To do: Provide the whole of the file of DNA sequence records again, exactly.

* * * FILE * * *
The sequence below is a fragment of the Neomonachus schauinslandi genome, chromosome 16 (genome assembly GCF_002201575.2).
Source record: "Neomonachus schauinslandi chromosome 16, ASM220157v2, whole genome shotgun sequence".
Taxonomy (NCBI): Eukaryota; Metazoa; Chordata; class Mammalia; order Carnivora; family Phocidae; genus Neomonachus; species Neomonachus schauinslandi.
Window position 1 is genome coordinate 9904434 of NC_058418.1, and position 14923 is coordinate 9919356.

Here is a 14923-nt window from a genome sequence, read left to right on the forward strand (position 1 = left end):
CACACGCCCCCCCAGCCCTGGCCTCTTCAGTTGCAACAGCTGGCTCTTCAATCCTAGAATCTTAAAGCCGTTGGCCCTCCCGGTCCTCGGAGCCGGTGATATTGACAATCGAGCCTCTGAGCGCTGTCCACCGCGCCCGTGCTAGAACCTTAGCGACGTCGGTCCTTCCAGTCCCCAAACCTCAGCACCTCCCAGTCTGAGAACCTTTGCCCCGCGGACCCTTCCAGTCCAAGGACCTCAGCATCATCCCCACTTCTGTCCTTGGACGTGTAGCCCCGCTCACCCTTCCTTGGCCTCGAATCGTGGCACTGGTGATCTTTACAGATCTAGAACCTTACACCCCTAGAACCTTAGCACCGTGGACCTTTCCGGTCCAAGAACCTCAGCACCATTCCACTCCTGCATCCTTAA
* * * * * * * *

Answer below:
The sequence below is a fragment of the Neomonachus schauinslandi genome, chromosome 16 (genome assembly GCF_002201575.2).
Source record: "Neomonachus schauinslandi chromosome 16, ASM220157v2, whole genome shotgun sequence".
Taxonomy (NCBI): Eukaryota; Metazoa; Chordata; class Mammalia; order Carnivora; family Phocidae; genus Neomonachus; species Neomonachus schauinslandi.
Window position 1 is genome coordinate 9904434 of NC_058418.1, and position 14923 is coordinate 9919356.

Here is a 14923-nt window from a genome sequence, read left to right on the forward strand (position 1 = left end):
CACACGCCCCCCCAGCCCTGGCCTCTTCAGTTGCAACAGCTGGCTCTTCAATCCTAGAATCTTAAAGCCGTTGGCCCTCCCGGTCCTCGGAGCCGGTGATATTGACAATCGAGCCTCTGAGCGCTGTCCACCGCGCCCGTGCTAGAACCTTAGCGACGTCGGTCCTTCCAGTCCCCAAACCTCAGCACCTCCCAGTCTGAGAACCTTTGCCCCGCGGACCCTTCCAGTCCAAGGACCTCAGCATCATCCCCACTTCTGTCCTTGGACGTGTAGCCCCGCTCACCCTTCCTTGGCCTCGAATCGTGGCACTGGTGATCTTTACAGATCTAGAACCTTACACCCCTAGAACCTTAGCACCGTGGACCTTTCCGGTCCAAGAACCTCAGCACCATTCCACTCCTGCATCCTTAA